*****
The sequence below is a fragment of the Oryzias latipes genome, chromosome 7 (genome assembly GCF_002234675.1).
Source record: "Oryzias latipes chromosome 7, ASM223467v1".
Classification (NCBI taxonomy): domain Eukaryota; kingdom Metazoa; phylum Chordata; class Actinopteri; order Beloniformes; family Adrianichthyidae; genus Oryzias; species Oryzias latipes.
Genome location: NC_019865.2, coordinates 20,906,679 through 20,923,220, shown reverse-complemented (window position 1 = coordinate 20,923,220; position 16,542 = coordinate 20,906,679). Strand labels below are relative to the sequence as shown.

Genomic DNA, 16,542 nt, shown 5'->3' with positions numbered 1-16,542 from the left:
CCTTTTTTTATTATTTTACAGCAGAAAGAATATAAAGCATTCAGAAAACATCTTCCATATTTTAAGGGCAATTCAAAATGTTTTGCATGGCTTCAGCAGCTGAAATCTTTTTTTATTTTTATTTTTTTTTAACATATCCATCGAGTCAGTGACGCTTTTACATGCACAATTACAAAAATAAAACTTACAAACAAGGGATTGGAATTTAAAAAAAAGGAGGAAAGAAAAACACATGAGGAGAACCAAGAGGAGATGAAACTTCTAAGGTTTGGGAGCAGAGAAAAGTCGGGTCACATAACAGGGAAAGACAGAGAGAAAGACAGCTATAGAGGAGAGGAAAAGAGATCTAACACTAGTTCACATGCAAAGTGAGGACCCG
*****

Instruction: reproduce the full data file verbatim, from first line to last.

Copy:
The sequence below is a fragment of the Oryzias latipes genome, chromosome 7 (genome assembly GCF_002234675.1).
Source record: "Oryzias latipes chromosome 7, ASM223467v1".
Classification (NCBI taxonomy): domain Eukaryota; kingdom Metazoa; phylum Chordata; class Actinopteri; order Beloniformes; family Adrianichthyidae; genus Oryzias; species Oryzias latipes.
Genome location: NC_019865.2, coordinates 20,906,679 through 20,923,220, shown reverse-complemented (window position 1 = coordinate 20,923,220; position 16,542 = coordinate 20,906,679). Strand labels below are relative to the sequence as shown.

Genomic DNA, 16,542 nt, shown 5'->3' with positions numbered 1-16,542 from the left:
CCTTTTTTTATTATTTTACAGCAGAAAGAATATAAAGCATTCAGAAAACATCTTCCATATTTTAAGGGCAATTCAAAATGTTTTGCATGGCTTCAGCAGCTGAAATCTTTTTTTATTTTTATTTTTTTTTAACATATCCATCGAGTCAGTGACGCTTTTACATGCACAATTACAAAAATAAAACTTACAAACAAGGGATTGGAATTTAAAAAAAAGGAGGAAAGAAAAACACATGAGGAGAACCAAGAGGAGATGAAACTTCTAAGGTTTGGGAGCAGAGAAAAGTCGGGTCACATAACAGGGAAAGACAGAGAGAAAGACAGCTATAGAGGAGAGGAAAAGAGATCTAACACTAGTTCACATGCAAAGTGAGGACCCG